Page's Turn

BabyLove DC at Tudor Place

May 22, 2011

New York and Washington powerhouses wielded their considerable clout for a great cause on Saturday at Tudor Place. It was the second annual BabyLove DC carnival held on the lush grounds of Georgetown’s Tudor Place. 

 
Isabelle Thorp at the BabyLove carnival. Her mother Elizabeth Thorp is a BabyLove board member. (Photo by: Page Evans) Isabelle Thorp at the BabyLove carnival. Her mother Elizabeth Thorp is a BabyLove board member.
BabyLove was founded by actress Ali Wentworth, who is married to Good Morning America’s George Stephanopoulos. The organization helps Washington’s neediest families by collecting and donating baby gear and clothing. BabyLove makes it easy to donate items by providing collection sites throughout the year.
 
The popular carnival featured local vendors selling jewelry, clothing, and books. Children also romped around the grounds playing games, getting their faces painted, and listening to stories read by presidential Press Secretary Jay Carney.  And, of course, there were plenty of Sprinkles cupcakes on hand.
 
Carney and his wife,  ABC’s Claire Shipman, co-hosted the event with Stephanopoulos and Wentworth. And they brought along some ABC News star power, including White House correspondent Jake Tapper.
 
 
White House Press Secretary Jay Carney and his wife Claire Shipman of ABC News. They live near Georgetown in The Palisades. (Photo by: Page Evans) White House Press Secretary Jay Carney and his wife Claire Shipman of ABC News. They live near Georgetown in The Palisades.
Tudor Place welcomes BabyLove DC (Photo by: Page Evans) Tudor Place welcomes BabyLove DC
Ali Wentworth and Jay Carney (Photo by: Page Evans) Ali Wentworth and Jay Carney
Kids get into the act, selling BabyLove T-shirts. (Photo by: Page Evans) Kids get into the act, selling BabyLove T-shirts.
White House Press Secretary Jay Carney reads to the kids. (Photo by: Page Evans) White House Press Secretary Jay Carney reads to the kids.


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Life happens

May 5, 2011

“Life happens to you while you’re busy making other plans.”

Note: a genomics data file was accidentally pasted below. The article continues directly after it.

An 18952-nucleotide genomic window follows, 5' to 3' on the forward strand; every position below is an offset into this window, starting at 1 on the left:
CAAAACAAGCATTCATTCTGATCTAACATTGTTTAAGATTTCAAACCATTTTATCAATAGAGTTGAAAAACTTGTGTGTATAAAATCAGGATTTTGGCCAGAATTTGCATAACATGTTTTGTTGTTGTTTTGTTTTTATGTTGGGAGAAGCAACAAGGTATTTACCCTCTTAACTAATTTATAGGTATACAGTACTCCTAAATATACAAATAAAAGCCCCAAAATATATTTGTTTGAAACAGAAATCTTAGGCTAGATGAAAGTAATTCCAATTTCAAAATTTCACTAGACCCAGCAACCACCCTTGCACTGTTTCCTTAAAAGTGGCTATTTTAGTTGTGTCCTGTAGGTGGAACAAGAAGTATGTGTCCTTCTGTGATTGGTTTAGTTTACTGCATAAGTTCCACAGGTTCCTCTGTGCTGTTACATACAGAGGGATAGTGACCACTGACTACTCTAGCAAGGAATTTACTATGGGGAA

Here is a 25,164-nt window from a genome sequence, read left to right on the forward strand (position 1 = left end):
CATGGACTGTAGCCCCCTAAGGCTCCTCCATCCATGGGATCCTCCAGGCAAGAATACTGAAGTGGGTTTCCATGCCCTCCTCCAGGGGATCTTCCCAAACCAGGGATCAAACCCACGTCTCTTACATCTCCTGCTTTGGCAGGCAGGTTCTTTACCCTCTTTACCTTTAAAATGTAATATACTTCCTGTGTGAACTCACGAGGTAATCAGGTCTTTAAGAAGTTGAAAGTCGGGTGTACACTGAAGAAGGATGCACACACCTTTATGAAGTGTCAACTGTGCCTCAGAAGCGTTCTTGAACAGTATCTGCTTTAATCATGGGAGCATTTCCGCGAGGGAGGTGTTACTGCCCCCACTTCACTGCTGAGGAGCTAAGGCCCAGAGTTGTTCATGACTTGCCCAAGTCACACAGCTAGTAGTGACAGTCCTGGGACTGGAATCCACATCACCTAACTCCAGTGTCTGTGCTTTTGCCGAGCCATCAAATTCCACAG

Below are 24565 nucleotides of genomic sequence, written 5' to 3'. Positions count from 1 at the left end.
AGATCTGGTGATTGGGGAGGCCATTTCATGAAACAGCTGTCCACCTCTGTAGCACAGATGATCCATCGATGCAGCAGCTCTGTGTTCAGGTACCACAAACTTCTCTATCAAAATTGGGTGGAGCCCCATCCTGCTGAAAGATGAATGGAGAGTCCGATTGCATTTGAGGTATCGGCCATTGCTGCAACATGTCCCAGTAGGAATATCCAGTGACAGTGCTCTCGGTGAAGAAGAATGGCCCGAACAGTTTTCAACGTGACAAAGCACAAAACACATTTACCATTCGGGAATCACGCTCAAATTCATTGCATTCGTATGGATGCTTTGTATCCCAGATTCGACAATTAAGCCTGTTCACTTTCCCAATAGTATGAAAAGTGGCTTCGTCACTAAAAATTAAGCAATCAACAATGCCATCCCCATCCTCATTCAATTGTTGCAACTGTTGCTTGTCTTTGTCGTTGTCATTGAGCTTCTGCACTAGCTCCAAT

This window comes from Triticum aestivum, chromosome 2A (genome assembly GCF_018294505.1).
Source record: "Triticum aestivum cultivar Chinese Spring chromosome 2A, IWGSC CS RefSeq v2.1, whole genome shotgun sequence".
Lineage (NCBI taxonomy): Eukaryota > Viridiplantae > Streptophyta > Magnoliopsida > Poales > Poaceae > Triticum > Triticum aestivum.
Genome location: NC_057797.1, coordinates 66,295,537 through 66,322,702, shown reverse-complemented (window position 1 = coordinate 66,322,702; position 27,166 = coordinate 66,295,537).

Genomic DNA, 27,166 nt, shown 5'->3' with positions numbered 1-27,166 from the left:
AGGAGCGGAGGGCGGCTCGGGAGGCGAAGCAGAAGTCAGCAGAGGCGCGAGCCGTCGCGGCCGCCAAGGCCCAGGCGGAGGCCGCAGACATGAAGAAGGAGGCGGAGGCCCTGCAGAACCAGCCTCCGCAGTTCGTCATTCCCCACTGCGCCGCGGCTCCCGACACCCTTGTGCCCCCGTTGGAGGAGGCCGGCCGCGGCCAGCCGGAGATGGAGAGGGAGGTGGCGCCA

If there were a manual for mothers, this quote from John Lennon could be the header. The truth is, we never know what we’re going to get. Our kids surprise us in every way imaginable. If we’re lucky, it’s mostly good. But we all know life--and our children--are not perfect. And we, as parents--and people--are not perfect. We need to try our best to stay positive and flexible when “life happens.” Then there are our computers. Yep, they can be imperfect as well--especially when our children make too many movies on them, overloading the system.

Happy Mom's Day! (Photo by: Page Evans) Happy Mom's Day!
So on that note, let me tell you what just happened to me. I was busy writing a Mother’s Day column for The Georgetown Dish. Getting started was problematic. I couldn’t figure out what my message was. Did I want to write about my mother, my role as a mother, what we try to teach our children, what our children teach us. As I was writing, I knew I was teetering on being overly sappy. I was, as my minister Luis Leon likes to say, “indulging my nostalgia.”

 

In any case, I’m sitting at a table at Patisserie Poupon, fully loaded on carbs and caffeine, typing up a storm. Blah, blah, blah...Be kind...Be polite...Be happy...Be grateful...Help others. The screen goes black. Everything I’d just written was sucked into some black hole.

Help! I’m in the middle of writing about how grateful I am for my children and how important gratitude is in life. Hmmmmm.  Looks like the computer is not so grateful for all the movies my little darlings have made.

So here’s my first thought: I think I’m going to cry. But I’m in a public place, so this isn’t a viable option.

Second thought: Smash the computer. Now what would I do if my children did this? Definitely not an option.

Third thought: Think about what I’d say to my children.

Good question. What would I tell them? I’d tell them what I always do: Take a deep breath, have a glass of water, and go for a walk. Things will be better when you get back. Have faith.

So that’s exactly what I did. And where did I get this advice? My mother, of course.


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They danced the night away at 56th annual Corcoran Ball

May 1, 2011

Flowers designed by Jack Lucky at the Corcoran (Photo by: Page Evans) Flowers designed by Jack Lucky at the Corcoran
Known as one of the prettiest parties in Washington, the 56th annual Corcoran Ball on Friday did not disappoint. Revelers enjoyed fabulous flower arrangements designed by Jack Lucky.

They also danced the night away to the sounds of two different bands, Radio King Orchestra and Phil McCuster & Orchestra. And, of course, there was the art!

Featured at this year's ball were works by art students from the Corcoran College of Art + Design. 

 

 

Partygoer taking in art at The Corcoran (Photo by: Page Evans) Partygoer taking in art at The Corcoran

 

Enrico and Andrea Cecchi (Photo by: Page Evans) Enrico and Andrea Cecchi

Georgetown Dish contributors Dr. Tina Alster and Page Evans at the Corcoran Ball Friday night (Photo by: Don Williams) Georgetown Dish contributors Dr. Tina Alster and Page Evans at the Corcoran Ball Friday night

 


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